Why Start With A Tight Niche
When I started in business 20 years ago, I really didn’t understand the concept of niching.
I believed I was niche enough in opting to be an intellectual property law firm, rather than a general business and commercial law firm.
Indeed, I chose the name Azrights because I wanted to offer the A-Z of IP services. I actually believed there was a gap in the market because solicitors tended not to offer trademark registration or patent services in those days. They focused purely on IP litigation work
So, consumers had to find a firm of trademark attorneys for trademark and patent registrations and find a firm of litigation solicitors if they had an IP dispute to resolve. My thinking was: what if people could access all the IP services they needed under one roof? This is quite commonplace today, but wasn’t back in 2005.
Believe it or not IP is a vast field. It was a lot to offer patents, designs, trademarks, copyright, legal drafting, litigation etc. Each of these topics comes with hefty textbooks and case law. So, even though I seemed to be niching by focusing on intellectual property, I wasn’t in truth niching at all. (Obviously, I wasn’t doing all the work myself. I’d found a trademark and patent attorney who worked as a consultant doing the trademark, design and patent work).
Now that I understand business so much better, I realise that even though I aspired to offer the A-Z of IP services, I should have started by focusing on a sub-niche, and expanded niche by niche.
After all, that’s how the likes of Facebook did it. When the company started in 2004 it focused its membership to Harvard students initially, expanding to other colleges in the Boston area, then to Ivy League universities, and gradually to most universities in the United States and Canada and then corporations etc.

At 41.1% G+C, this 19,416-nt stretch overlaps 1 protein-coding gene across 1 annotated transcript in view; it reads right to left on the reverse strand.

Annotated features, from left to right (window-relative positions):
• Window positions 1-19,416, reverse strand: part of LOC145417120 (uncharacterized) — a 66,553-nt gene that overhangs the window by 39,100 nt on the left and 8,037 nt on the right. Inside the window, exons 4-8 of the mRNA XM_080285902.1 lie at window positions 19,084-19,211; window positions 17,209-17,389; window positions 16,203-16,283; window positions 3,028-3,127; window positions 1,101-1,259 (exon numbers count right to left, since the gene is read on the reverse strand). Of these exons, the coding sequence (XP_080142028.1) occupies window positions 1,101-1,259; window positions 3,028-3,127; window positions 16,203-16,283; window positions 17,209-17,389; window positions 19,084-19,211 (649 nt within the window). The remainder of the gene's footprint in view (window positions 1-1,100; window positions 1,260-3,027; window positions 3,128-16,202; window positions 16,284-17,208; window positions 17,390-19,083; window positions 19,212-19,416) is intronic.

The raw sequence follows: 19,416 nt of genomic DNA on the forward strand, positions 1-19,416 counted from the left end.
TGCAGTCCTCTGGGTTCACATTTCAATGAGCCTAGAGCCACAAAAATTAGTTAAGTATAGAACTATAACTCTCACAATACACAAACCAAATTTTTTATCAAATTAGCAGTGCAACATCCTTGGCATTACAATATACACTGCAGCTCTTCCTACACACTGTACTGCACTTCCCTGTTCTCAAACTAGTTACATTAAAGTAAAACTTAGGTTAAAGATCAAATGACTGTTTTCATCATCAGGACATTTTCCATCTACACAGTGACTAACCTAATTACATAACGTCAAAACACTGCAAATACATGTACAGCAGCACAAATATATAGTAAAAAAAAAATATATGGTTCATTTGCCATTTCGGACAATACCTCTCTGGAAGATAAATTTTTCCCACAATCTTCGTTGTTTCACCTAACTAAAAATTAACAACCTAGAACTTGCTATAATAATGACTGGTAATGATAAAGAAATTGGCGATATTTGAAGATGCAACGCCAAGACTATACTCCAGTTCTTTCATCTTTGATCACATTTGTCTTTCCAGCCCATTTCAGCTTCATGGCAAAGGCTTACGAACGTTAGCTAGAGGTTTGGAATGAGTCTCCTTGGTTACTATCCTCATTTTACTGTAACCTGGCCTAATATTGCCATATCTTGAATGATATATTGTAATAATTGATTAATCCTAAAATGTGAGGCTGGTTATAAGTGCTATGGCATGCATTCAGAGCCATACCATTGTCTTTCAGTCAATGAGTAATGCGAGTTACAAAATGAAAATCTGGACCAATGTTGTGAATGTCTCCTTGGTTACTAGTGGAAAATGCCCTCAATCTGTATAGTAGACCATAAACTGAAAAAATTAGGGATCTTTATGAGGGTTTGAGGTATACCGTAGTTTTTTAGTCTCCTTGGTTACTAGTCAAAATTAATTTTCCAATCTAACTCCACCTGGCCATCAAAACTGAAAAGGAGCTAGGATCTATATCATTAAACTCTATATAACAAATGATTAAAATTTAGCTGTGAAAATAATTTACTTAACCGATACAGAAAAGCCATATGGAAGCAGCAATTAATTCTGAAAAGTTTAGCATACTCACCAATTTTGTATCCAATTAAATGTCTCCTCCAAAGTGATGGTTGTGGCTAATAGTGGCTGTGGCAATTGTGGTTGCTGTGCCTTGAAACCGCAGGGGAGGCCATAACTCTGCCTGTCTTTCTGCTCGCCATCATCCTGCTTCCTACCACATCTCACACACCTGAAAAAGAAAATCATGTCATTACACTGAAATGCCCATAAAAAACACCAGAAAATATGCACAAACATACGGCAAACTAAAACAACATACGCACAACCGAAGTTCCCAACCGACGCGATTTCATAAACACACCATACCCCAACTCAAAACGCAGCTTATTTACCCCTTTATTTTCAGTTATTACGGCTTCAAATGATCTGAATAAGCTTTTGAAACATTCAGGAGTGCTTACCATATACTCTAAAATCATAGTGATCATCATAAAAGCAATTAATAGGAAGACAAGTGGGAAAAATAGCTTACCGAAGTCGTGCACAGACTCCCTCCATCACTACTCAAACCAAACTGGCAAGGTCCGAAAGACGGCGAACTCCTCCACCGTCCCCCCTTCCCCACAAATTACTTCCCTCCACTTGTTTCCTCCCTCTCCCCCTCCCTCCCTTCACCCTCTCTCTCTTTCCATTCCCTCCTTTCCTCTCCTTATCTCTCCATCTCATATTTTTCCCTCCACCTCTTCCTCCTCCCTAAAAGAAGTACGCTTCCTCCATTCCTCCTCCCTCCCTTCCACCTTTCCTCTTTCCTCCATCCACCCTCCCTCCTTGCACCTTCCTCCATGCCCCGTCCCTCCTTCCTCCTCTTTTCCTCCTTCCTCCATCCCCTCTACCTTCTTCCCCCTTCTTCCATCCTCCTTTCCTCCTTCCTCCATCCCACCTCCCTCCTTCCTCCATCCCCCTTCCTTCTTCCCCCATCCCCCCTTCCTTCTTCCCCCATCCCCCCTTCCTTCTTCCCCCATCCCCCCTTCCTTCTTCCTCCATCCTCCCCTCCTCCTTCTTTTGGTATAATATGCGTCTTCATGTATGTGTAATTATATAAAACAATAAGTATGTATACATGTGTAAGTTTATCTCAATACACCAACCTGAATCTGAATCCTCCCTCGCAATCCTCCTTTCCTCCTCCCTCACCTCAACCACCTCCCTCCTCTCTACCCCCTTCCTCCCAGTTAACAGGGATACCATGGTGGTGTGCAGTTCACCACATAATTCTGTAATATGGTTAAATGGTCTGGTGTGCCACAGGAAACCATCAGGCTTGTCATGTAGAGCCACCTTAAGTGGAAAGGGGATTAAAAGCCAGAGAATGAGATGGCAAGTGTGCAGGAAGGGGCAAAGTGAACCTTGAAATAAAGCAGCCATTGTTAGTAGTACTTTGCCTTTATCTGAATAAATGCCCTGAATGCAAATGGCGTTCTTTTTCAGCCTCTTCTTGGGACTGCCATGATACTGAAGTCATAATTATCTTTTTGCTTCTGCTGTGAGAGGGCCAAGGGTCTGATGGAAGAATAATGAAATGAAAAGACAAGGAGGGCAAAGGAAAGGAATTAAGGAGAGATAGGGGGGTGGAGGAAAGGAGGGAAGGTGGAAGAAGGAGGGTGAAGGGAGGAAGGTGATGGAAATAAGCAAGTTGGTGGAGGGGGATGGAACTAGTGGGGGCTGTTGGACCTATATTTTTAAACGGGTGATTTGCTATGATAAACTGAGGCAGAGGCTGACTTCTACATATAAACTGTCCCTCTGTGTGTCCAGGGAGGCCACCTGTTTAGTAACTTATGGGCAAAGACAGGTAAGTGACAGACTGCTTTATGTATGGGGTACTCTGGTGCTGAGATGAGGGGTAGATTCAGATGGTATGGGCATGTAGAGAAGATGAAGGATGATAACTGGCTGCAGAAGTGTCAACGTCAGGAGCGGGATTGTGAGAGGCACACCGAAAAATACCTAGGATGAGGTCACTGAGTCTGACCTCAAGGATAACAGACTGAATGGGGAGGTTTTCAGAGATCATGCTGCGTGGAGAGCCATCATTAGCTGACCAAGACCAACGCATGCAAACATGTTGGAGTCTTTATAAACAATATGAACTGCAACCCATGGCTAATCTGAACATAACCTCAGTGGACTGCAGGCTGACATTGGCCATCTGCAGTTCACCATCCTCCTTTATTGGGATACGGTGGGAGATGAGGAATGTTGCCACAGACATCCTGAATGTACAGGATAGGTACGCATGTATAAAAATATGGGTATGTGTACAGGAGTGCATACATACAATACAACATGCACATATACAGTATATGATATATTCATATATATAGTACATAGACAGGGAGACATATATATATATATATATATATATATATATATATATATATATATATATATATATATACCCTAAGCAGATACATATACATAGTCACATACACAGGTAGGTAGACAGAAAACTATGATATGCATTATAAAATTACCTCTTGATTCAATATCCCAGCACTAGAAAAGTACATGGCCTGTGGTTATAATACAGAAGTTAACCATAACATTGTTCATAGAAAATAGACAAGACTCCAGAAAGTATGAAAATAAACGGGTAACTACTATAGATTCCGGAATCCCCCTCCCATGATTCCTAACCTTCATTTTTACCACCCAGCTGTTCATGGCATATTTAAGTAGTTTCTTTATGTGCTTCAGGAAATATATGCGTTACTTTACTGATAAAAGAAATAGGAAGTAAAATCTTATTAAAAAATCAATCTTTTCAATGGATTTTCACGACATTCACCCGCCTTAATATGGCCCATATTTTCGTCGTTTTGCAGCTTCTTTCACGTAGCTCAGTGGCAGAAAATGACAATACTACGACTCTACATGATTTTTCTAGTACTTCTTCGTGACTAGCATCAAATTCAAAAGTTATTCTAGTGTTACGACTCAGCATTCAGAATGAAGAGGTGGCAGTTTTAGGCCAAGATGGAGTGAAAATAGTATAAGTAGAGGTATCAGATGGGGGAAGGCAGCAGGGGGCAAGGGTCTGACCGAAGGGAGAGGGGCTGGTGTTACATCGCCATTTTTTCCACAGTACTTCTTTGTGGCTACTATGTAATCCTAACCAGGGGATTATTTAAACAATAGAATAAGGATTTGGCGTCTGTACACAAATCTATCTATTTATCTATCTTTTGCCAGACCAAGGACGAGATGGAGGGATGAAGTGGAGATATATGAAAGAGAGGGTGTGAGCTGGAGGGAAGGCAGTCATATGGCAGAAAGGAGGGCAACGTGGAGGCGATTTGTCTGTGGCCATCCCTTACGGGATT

Why do business owners ignore the advice to focus on a tight niche initially?
Perhaps, it’s due to not knowing which sub niche the market will respond to? Or, it’s a fear of missing out on opportunities that makes people want to cast a wider net.
Whatever the reason, it’s one of my top pieces of advice to startups: focus on a tight niche initially. It doesn’t mean you’ll be stuck with that niche forever. It’s simply the starting point to getting work. You extend to other niches gradually.
It’s counterintuitive to narrow ones focus to attract more work but that’s what happens when you concentrate your resources and go all in on a single area and say no to everything else.
Niching is something I cover in depth when I work with clients one to one on their branding or rebranding projects.
I’m going to work with a handful of private clients to help them with their brand projects. Look out for more news coming soon.